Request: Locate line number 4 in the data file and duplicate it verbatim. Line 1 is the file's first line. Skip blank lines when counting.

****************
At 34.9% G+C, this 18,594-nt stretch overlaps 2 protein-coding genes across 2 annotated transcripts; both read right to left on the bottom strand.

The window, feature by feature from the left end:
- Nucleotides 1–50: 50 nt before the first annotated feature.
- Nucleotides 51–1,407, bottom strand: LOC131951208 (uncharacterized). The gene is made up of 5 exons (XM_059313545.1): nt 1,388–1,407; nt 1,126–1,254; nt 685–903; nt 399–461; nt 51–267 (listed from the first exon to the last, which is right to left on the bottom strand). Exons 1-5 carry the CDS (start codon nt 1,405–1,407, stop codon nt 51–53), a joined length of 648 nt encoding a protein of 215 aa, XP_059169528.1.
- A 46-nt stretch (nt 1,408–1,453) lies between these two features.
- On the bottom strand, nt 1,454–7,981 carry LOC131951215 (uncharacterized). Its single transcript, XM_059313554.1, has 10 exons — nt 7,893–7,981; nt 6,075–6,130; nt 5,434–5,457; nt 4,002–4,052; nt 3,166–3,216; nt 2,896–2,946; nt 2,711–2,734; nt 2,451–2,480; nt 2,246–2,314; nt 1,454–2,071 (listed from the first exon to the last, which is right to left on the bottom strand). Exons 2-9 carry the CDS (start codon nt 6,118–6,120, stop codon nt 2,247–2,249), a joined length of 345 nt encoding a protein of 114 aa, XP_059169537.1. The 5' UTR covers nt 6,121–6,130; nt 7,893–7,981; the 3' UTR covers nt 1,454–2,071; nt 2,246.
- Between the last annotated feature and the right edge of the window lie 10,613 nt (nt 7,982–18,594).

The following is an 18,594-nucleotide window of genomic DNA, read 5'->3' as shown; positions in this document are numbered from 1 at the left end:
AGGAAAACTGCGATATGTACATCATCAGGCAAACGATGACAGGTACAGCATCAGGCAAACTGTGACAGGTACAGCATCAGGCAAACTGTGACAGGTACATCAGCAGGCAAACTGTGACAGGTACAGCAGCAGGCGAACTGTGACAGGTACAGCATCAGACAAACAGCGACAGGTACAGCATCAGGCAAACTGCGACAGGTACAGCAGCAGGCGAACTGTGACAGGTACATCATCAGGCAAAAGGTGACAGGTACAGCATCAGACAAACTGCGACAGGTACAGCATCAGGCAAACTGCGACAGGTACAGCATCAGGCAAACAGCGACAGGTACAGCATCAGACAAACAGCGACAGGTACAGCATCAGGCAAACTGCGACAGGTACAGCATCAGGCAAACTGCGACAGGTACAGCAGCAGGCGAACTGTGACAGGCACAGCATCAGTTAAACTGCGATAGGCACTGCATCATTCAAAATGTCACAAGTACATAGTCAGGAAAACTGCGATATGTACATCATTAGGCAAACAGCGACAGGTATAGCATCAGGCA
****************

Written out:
- Nucleotides 51–1,407, bottom strand: LOC131951208 (uncharacterized). The gene is made up of 5 exons (XM_059313545.1): nt 1,388–1,407; nt 1,126–1,254; nt 685–903; nt 399–461; nt 51–267 (listed from the first exon to the last, which is right to left on the bottom strand). Exons 1-5 carry the CDS (start codon nt 1,405–1,407, stop codon nt 51–53), a joined length of 648 nt encoding a protein of 215 aa, XP_059169528.1.